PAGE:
What is Form 3520?
Form 3520 and 3520-A are forms required to be filed to report certain transactions with foreign trusts, ownership of foreign trusts and the receipt of large gifts from foreign persons. A foreign gift is money or other property received by a U.S. person from a foreign person that the recipient treats as a gift or bequest and excludes from gross income. Foreign gifts must be reported if they exceed:
· More than $100,000 from a nonresident alien individual or a foreign estate (including foreign persons related to that nonresident alien individual or foreign estate)
· More than $15,797 from foreign corporations or foreign partnerships (including foreign persons related to such foreign corporations or foreign partnerships)
Taxpayers who cannot demonstrate reasonable cause for failing to file on time or reporting incorrect information may be subject to an initial penalty equal to the greater of $10,000 or the following (if applicable):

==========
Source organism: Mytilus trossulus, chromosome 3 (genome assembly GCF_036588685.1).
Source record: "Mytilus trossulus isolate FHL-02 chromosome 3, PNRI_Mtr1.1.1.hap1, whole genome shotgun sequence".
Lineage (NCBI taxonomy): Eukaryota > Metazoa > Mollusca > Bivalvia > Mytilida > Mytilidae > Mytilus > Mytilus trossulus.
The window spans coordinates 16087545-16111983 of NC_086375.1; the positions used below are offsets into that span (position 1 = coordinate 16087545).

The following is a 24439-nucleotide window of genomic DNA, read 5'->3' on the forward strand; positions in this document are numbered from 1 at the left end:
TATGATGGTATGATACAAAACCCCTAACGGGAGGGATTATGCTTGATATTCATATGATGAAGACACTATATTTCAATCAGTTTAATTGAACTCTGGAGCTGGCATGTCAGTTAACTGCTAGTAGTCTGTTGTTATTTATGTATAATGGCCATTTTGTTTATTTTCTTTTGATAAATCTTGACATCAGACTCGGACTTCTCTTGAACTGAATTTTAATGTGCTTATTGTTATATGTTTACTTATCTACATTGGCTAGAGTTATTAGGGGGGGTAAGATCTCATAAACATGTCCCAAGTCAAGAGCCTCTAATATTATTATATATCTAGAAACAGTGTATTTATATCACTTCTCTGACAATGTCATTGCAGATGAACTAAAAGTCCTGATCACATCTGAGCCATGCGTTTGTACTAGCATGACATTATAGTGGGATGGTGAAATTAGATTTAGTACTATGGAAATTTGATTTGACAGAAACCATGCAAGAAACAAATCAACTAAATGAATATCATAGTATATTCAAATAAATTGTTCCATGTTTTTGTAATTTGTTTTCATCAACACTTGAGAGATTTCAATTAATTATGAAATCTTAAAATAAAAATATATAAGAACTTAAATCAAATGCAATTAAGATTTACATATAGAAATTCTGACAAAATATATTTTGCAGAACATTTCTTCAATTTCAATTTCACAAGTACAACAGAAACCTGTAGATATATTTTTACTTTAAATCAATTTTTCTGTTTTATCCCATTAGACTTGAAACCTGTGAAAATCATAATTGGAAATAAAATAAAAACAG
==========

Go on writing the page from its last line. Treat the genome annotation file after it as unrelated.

· 35 percent of the gross value of any property transferred to a foreign trust for failure by a U.S. transferor to report the creation of or transfer to a foreign trust.
· 35 percent of the gross value of the distributions received from a foreign trust for failure by a U.S. person to report receipt of the distribution.
· 5 percent of the gross value of the portion of the foreign trust’s assets treated as owned by a U.S. person for failure by the U.S. person to report the U.S. owner information. Such U.S. person is subject to an additional separate 5 percent penalty (or $10,000 if greater), if the foreign trust (a) fails to file a timely Form 3520-A, or (b) does not furnish all required information or includes incorrect information.
Additional penalties may be imposed if the owner continues noncompliance after being notified by the IRS.
All About Randall Brody
Randall is the Founder of Tax Samaritan, a boutique firm specializing in the preparation of taxes and the resolution of tax problems for Americans living abroad, as well as the other unique tax issues that apply to taxpayers. Here, they help taxpayers save money on their tax returns.